From Interior Designer to Autodesk Educator

Meet Melissa Maltba. After leading a successful 20-year career as a professional interior designer in the home furnishings industry, she decided that it was time to raise the next generation of designers. See how Melissa uses her industry-proven skills to help students design their own future.

Certiport: Melissa, thank you so much for your time!

Melissa: My pleasure! Thank you for inviting me to speak with you.

Certiport: You were a professional interior designer for a long time and now you teach Interior Design and Drafting classes. Can you tell me about that transition?

Melissa: I was interested in Interior Design from a young age. That interest was solidified when I went to high school and started taking drafting classes. Even though I was the only female student in most of those classes, I loved them, and I excelled in them. These classes confirmed my love for Interior Design, and I decided to pursue it as a career. That led me to major in Interior Design in college and after I graduated, I went into the design business via retail home furnishings.

Fast forward 20 years, during the 2009 housing market collapse, there was a standstill in a lot of design-related businesses. I decided to take that time to go back to school. From there, I received an offer to teach Interior Design at the high school level. It was a perfect opportunity for me. I had a daughter in high school back then and was already very involved in her schooling. I had a working knowledge of the course content. It was also a great way to give back to the community while sharing my passion of design with students. The opportunity felt right in multiple ways. I must say that the transition hasn't been easy. In fact, it is the hardest position I have ever held! I don't think any teacher will say that teaching is easy. However, when students get excited about learning something you love, it gives you so much joy. It allows you to know that what you do matters!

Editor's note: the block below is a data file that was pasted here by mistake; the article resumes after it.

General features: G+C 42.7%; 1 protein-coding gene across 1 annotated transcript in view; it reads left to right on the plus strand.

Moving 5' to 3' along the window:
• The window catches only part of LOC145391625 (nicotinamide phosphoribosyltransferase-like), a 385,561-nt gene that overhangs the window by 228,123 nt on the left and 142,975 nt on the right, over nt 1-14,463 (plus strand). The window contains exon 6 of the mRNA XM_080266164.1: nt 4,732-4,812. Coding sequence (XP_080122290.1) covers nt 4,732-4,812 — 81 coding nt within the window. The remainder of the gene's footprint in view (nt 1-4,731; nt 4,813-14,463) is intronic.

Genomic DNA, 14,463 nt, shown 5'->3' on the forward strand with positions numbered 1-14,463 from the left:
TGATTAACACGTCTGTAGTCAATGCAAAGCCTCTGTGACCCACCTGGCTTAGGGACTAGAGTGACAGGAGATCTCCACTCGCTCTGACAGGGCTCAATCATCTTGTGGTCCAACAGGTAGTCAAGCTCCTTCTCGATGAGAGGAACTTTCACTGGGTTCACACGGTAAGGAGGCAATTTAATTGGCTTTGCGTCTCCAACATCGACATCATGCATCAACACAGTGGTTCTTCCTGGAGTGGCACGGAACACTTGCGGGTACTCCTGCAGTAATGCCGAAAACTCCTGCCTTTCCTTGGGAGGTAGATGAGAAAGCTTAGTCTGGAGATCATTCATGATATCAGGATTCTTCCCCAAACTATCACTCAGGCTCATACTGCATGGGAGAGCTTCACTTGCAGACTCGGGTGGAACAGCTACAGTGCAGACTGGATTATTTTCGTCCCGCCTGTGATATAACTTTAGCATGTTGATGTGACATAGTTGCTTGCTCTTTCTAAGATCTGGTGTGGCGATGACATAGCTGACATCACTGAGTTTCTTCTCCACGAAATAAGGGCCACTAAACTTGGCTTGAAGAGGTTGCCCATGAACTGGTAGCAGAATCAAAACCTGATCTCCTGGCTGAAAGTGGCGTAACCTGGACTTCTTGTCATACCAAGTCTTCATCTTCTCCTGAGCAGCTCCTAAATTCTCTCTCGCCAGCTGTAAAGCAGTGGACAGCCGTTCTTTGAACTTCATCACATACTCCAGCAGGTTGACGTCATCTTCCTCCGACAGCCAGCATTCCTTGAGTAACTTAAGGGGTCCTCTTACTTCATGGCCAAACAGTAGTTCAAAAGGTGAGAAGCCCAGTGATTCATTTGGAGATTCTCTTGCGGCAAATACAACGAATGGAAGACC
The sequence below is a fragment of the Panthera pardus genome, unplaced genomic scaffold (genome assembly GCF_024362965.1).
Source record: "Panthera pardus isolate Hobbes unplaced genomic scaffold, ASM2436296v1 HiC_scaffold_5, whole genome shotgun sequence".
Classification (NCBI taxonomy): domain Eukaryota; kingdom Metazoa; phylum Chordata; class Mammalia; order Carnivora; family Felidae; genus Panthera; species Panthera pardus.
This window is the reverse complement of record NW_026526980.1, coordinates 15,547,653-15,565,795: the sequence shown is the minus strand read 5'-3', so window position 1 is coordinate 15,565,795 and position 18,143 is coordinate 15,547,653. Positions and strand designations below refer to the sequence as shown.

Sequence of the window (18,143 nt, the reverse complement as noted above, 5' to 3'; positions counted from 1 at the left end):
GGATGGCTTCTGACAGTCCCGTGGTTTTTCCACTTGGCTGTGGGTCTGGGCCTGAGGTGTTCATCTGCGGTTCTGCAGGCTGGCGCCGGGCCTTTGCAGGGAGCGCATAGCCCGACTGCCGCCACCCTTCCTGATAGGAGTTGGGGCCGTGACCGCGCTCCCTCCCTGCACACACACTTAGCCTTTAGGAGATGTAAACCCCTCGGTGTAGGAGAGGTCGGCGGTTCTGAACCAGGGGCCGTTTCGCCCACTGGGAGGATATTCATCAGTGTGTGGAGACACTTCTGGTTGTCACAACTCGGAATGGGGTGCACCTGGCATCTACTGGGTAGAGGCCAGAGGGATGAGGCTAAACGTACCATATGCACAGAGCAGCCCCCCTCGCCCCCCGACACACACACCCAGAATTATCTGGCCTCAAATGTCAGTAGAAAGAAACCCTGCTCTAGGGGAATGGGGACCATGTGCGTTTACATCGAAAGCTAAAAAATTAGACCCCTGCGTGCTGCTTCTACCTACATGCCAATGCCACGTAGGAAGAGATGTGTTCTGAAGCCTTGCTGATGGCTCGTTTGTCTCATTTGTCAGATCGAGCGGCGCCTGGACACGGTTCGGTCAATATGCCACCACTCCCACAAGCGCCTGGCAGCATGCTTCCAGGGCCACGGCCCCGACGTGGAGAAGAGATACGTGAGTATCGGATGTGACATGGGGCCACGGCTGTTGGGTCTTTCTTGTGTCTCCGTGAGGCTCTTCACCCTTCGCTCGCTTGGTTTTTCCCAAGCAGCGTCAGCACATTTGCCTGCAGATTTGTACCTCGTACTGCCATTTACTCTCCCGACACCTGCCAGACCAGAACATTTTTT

Certiport: Thank you for sharing that with us. How has your teaching evolved from when you first started until now?

Melissa: In the beginning, I focused on teaching Interior Design. But three years ago, our school added the Drafting Architecture course. Every year since then, we have added a new Drafting course.

Drafting classes have been a great addition to our course offerings. When I was in the industry, I had a design business contracting design work through manufacturers, other designers, and architects. This work consisted of completing drawings on AutoCAD for showroom design, retail buying, merchandising, and video/photography styling. So, having used the software in my business, I know that this skill is very useful in the industry.

Besides, I grew up around residential construction. My father was a contractor and I enjoyed going out on the job site for the construction process. Drafting has a soft spot in my heart in that way as well.

Certiport: I love how you know by your own experience what skills are important!

Melissa: Yes, especially in designing and drafting, Autodesk is an industry standard. Many businesses use AutoCAD in some format, whether it's designing, or engineering, or architecture.

High school students that become Autodesk savvy will be able to use these skills in many different industries. To that, earning the certification just adds another element of employability. Even if the employer doesn't use Autodesk, it shows the student is driven, intelligent, and can be taught. What more could an employer want?

Certiport: What advice would you give to fellow Autodesk teachers?

Melissa: Get hands-on practice in the software whenever you can. Accept that a lot of your students will get better at it than you are. Come up with ways the students can use the software in ways that interest them. Have an open honest classroom where you express the value in learning the skill. Empower students to struggle and find solutions on their own. They will be better off for it!

Ready to learn more about Autodesk certification for your students and classroom? Get more information here.